Glass inspires Grand art |

Glass inspires Grand art

Tonya Bina
Sky-Hi News
Grand Lake CO Colorado

GRAND LAKE – Toni Marie Rowan manipulated two glass rods, and within minutes – almost effortlessly – a hummingbird emerged out of the torch flame.

She then started on a slender red rose.

“The artistry in it is unlimited,” she said as she formed petals out of molten glass.

“The challenges, the new techniques that come out on the market combined with other artists’ works – potters and jewelers – it’s limitless.”

Toni Marie and husband Zachary Rowan are Grand Lake’s newest business owners on Grand Avenue, having recently opened Mtn-Arts on the northern end of town.

After years of working at art shows and renaissance festivals, the artists from Lake of the Ozarks, Mo. have chosen Grand Lake to call home.

“We had a dream of having a door and a key, a place to set up our equipment,” Toni Marie said.

Originally silversmiths, the Rowans found a passion for hand-blown glass art 30 years ago. Their store reflects how they have evolved through the years, from simple, delicate pieces and elaborate glass sculptures of ships, to Dichroic glass as part of sterling silver necklaces and rings.

“When this type of glass came out, it changed our artistic identity,” Toni Marie said. Dichroic glass contains marble-swirls of color and is treated like gem stones as centerpieces in jewelry.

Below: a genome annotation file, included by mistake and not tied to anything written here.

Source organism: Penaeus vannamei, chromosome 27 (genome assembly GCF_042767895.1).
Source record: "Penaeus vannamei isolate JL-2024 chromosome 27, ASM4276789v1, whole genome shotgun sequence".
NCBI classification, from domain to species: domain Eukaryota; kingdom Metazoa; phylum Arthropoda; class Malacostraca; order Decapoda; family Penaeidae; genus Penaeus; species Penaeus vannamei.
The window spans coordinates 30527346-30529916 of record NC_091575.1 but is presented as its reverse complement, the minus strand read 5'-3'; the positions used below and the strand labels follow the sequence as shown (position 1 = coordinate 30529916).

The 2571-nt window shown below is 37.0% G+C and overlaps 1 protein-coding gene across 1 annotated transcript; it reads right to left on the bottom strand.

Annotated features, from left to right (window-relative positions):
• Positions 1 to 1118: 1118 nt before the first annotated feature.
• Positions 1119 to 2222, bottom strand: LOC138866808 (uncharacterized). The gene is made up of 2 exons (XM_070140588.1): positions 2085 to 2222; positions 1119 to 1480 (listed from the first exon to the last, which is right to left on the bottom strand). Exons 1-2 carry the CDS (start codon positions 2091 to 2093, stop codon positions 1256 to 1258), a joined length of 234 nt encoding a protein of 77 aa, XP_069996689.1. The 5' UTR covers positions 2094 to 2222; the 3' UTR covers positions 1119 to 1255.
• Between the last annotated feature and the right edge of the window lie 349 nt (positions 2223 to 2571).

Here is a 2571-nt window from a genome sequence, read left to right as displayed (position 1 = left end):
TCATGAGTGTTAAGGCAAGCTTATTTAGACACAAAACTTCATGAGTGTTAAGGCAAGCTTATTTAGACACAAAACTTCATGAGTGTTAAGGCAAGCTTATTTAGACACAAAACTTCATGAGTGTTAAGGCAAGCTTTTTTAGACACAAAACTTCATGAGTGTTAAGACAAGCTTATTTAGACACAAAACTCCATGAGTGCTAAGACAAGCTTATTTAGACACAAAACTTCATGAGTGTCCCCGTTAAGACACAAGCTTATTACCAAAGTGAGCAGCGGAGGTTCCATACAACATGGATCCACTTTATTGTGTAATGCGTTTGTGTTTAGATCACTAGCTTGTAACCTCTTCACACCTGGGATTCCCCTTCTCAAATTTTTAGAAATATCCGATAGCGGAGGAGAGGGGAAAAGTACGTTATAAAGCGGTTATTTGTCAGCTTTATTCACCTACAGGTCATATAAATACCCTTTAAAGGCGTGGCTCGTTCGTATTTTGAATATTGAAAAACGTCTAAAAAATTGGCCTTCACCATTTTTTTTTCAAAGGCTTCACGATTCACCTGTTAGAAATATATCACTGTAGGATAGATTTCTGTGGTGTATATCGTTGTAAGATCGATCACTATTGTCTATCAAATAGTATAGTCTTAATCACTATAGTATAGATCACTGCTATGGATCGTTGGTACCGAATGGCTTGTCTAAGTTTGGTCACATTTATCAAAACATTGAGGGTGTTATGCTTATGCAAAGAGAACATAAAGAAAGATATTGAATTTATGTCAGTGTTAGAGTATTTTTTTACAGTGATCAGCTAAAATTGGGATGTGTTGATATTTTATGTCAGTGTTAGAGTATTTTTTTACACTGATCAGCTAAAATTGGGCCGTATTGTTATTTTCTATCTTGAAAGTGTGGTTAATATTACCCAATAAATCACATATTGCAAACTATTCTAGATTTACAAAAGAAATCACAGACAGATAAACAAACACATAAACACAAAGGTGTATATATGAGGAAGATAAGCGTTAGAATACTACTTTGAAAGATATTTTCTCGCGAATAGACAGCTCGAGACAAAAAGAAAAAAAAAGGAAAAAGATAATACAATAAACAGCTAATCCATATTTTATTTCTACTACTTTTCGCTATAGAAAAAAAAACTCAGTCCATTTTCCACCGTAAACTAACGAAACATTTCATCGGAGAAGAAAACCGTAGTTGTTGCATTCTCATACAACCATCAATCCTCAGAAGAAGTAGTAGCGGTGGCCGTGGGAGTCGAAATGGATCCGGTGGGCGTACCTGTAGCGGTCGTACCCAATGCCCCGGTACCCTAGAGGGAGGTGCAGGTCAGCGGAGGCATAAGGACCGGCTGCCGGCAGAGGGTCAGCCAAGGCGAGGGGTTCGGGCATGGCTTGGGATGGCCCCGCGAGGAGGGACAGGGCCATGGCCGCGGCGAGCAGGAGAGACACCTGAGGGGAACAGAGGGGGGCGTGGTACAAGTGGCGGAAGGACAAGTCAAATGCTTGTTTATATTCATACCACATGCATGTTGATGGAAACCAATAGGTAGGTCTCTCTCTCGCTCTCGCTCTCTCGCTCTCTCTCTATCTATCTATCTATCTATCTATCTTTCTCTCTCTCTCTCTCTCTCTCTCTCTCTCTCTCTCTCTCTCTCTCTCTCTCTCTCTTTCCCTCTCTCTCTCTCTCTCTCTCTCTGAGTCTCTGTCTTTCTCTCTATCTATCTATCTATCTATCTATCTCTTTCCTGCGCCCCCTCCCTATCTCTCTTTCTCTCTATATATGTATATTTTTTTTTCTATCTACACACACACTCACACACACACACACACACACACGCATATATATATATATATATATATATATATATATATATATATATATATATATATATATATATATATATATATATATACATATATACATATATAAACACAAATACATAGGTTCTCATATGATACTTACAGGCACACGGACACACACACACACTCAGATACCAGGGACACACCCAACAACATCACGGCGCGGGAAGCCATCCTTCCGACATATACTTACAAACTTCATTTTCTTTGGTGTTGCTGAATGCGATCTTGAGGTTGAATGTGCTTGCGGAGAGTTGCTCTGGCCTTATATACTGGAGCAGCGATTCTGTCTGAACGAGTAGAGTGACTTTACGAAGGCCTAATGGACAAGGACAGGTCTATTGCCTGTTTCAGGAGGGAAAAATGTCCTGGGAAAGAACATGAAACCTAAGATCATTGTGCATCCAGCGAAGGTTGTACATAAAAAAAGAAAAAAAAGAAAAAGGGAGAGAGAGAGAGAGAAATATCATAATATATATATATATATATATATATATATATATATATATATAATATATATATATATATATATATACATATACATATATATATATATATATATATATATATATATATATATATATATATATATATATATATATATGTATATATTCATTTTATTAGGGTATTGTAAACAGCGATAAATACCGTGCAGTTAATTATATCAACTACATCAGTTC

Their store showcases glass beads, macrame necklaces and sterling silver necklaces with Dichroic glass and items such as glass zipper pulls, glass drinking straws, tiny message-in-a-bottles, cake toppers, even moose wine charms.

With his ability to create detailed customized work, Zachary was once asked to design wine charms that looked like sushi, Toni Marie said. The end result was miniature glass Nigiri-sake, salmon lying on beds of rice.

“If someone comes up and says, ‘I want a monkey holding a banana,’ he’s the one who can make it,” Toni Marie said of her husband.

The craft is called lamp working, which evolved from glass blowing. Through a window in the back of the store, visitors often can see the Rowans sculpting glass on the spot.

Their store also features work by their son Harley, a glass artist; and their son Adam is the website designer for the business. Work by other artists is welcomed into the store as well, such as jewelry and their friends’ folk-music CDs.

“We have a lot of talented friends,” Toni Marie said.

The Rowans chose Grand Lake for their store because of its reputation for “keeping art alive,” she said. “When looking around, we noticed Grand Lake paid more attention to handmade Colorado arts and that appealed to us.”

– Tonya Bina can be reached at 970-887-3334 ext. 19603 or e-mail

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